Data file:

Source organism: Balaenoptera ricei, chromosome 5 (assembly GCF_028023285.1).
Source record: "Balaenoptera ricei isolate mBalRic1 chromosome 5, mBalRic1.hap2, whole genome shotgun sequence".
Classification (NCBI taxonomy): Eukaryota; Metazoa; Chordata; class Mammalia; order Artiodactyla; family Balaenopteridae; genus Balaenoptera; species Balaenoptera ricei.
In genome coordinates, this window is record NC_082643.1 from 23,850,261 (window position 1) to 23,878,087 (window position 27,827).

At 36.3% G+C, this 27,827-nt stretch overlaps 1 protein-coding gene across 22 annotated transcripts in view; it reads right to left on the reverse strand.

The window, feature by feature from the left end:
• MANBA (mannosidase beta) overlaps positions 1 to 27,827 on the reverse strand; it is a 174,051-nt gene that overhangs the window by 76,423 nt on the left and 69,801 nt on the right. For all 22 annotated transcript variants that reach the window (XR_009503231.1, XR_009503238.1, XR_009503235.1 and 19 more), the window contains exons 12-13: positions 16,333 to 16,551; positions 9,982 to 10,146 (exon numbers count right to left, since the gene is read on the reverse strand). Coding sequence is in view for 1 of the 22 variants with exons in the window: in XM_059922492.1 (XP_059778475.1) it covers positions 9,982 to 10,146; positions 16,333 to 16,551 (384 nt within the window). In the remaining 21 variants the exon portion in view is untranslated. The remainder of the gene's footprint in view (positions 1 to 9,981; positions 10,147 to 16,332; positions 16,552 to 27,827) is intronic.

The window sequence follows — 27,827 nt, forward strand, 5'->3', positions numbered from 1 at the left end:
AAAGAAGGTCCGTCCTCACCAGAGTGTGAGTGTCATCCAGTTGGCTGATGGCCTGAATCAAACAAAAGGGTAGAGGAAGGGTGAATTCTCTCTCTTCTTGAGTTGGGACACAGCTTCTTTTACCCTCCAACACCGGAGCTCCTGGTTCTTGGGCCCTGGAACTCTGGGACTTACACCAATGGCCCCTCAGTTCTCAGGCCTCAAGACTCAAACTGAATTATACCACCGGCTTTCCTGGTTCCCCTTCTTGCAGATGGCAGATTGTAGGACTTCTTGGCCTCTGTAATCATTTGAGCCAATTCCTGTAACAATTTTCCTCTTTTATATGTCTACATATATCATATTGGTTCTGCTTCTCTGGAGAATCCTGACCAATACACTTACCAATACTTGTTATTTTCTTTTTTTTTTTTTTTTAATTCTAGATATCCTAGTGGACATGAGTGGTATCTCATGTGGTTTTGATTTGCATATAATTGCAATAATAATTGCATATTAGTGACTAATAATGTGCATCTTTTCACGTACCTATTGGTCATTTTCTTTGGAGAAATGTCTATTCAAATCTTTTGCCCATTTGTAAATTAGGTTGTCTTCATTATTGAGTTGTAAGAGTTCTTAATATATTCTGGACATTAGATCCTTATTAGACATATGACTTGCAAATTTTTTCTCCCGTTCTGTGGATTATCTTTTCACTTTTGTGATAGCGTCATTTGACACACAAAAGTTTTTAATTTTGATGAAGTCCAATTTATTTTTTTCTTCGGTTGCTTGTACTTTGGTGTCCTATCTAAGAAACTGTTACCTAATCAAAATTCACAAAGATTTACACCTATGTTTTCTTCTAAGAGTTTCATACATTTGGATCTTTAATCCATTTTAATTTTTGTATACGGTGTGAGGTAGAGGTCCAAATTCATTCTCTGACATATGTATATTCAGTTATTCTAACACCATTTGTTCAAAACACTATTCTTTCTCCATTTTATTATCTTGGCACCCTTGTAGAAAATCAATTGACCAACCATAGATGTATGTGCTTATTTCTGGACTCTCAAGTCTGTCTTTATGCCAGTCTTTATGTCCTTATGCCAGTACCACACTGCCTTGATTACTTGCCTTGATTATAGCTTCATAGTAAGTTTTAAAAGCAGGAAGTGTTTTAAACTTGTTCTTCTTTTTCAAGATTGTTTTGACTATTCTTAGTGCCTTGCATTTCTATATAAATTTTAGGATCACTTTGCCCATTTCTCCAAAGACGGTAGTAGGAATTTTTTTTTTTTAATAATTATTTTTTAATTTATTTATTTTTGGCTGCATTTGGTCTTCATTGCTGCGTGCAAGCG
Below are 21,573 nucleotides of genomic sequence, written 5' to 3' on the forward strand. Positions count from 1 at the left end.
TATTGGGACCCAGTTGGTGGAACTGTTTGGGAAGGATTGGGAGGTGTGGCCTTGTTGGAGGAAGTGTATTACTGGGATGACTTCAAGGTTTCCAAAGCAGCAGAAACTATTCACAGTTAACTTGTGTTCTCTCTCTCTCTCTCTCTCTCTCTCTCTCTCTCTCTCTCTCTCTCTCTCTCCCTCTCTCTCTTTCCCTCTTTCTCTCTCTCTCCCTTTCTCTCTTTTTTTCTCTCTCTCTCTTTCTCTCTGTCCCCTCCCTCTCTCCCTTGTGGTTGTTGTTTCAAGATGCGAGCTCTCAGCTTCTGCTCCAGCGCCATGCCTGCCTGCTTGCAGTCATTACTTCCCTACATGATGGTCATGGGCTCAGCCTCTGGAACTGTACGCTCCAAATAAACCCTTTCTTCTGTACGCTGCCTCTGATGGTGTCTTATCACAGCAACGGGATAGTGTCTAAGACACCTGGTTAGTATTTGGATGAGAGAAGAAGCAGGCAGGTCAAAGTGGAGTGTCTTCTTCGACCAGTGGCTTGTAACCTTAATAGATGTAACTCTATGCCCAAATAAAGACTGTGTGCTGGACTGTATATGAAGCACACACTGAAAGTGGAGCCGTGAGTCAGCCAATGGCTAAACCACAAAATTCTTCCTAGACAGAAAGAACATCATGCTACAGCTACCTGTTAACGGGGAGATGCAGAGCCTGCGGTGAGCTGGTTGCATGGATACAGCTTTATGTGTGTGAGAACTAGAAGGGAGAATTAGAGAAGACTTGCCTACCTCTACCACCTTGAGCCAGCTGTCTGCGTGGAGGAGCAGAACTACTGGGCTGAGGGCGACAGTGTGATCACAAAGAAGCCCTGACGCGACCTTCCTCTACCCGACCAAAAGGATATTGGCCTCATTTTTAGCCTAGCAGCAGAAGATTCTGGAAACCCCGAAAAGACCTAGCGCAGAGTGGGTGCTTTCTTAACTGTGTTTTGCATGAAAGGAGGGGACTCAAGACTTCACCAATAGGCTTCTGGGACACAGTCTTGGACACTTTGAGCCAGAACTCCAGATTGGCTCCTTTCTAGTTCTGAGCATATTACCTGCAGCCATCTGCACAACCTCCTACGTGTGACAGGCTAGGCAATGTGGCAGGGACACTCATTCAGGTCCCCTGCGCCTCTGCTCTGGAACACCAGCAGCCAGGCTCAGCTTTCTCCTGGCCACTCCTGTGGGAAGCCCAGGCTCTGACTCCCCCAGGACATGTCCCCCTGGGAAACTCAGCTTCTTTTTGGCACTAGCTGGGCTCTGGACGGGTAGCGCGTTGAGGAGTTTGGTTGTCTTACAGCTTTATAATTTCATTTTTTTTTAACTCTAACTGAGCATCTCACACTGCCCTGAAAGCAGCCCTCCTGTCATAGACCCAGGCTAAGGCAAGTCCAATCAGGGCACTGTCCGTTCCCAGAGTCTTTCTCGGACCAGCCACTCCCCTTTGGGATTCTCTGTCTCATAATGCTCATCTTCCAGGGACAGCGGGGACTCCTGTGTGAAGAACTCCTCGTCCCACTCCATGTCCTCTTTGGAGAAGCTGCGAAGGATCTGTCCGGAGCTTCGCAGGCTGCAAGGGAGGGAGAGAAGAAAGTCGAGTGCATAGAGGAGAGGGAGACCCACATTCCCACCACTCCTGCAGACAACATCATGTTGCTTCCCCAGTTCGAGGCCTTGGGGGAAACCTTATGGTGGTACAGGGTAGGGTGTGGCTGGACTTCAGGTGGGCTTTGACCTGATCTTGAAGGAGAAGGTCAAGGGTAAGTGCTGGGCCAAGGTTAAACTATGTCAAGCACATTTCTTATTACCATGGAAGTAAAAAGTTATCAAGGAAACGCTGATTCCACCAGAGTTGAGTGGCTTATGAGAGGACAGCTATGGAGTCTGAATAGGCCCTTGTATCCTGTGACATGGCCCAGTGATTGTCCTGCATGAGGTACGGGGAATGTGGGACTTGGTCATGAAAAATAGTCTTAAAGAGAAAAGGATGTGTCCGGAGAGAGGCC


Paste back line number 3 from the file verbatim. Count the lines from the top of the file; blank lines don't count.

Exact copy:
Classification (NCBI taxonomy): Eukaryota; Metazoa; Chordata; class Mammalia; order Artiodactyla; family Balaenopteridae; genus Balaenoptera; species Balaenoptera ricei.